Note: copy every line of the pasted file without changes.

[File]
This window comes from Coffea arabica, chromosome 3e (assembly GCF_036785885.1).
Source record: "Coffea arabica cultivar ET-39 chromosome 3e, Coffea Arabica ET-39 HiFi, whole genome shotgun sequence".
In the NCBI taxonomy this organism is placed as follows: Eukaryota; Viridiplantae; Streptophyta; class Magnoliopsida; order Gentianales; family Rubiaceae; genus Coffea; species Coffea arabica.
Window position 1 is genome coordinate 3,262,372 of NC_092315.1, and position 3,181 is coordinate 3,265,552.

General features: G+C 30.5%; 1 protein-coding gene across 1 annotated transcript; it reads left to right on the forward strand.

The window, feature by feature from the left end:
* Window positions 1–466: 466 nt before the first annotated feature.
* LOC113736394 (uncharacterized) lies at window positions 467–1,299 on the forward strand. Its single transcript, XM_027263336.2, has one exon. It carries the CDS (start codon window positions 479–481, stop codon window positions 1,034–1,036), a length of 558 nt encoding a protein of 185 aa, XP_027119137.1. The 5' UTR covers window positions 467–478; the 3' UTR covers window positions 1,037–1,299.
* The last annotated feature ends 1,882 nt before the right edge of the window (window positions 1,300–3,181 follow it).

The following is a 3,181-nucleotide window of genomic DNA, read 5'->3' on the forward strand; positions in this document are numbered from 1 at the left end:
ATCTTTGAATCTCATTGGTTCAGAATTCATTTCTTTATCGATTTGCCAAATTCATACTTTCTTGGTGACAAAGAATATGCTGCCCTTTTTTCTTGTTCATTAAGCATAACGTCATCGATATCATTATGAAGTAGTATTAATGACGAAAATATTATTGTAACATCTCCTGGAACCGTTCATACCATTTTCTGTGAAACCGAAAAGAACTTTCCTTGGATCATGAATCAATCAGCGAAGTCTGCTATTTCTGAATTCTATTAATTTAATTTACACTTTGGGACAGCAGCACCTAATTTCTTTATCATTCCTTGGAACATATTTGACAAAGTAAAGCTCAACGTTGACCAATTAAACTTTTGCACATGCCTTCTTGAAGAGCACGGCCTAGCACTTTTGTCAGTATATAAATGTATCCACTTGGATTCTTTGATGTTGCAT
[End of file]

This window comes from Coffea arabica, chromosome 3e (assembly GCF_036785885.1).
Source record: "Coffea arabica cultivar ET-39 chromosome 3e, Coffea Arabica ET-39 HiFi, whole genome shotgun sequence".
In the NCBI taxonomy this organism is placed as follows: Eukaryota; Viridiplantae; Streptophyta; class Magnoliopsida; order Gentianales; family Rubiaceae; genus Coffea; species Coffea arabica.
Window position 1 is genome coordinate 3,262,372 of NC_092315.1, and position 3,181 is coordinate 3,265,552.

General features: G+C 30.5%; 1 protein-coding gene across 1 annotated transcript; it reads left to right on the forward strand.

The window, feature by feature from the left end:
* Window positions 1–466: 466 nt before the first annotated feature.
* LOC113736394 (uncharacterized) lies at window positions 467–1,299 on the forward strand. Its single transcript, XM_027263336.2, has one exon. It carries the CDS (start codon window positions 479–481, stop codon window positions 1,034–1,036), a length of 558 nt encoding a protein of 185 aa, XP_027119137.1. The 5' UTR covers window positions 467–478; the 3' UTR covers window positions 1,037–1,299.
* The last annotated feature ends 1,882 nt before the right edge of the window (window positions 1,300–3,181 follow it).

The following is a 3,181-nucleotide window of genomic DNA, read 5'->3' on the forward strand; positions in this document are numbered from 1 at the left end:
ATCTTTGAATCTCATTGGTTCAGAATTCATTTCTTTATCGATTTGCCAAATTCATACTTTCTTGGTGACAAAGAATATGCTGCCCTTTTTTCTTGTTCATTAAGCATAACGTCATCGATATCATTATGAAGTAGTATTAATGACGAAAATATTATTGTAACATCTCCTGGAACCGTTCATACCATTTTCTGTGAAACCGAAAAGAACTTTCCTTGGATCATGAATCAATCAGCGAAGTCTGCTATTTCTGAATTCTATTAATTTAATTTACACTTTGGGACAGCAGCACCTAATTTCTTTATCATTCCTTGGAACATATTTGACAAAGTAAAGCTCAACGTTGACCAATTAAACTTTTGCACATGCCTTCTTGAAGAGCACGGCCTAGCACTTTTGTCAGTATATAAATGTATCCACTTGGATTCTTTGATGTTGCAT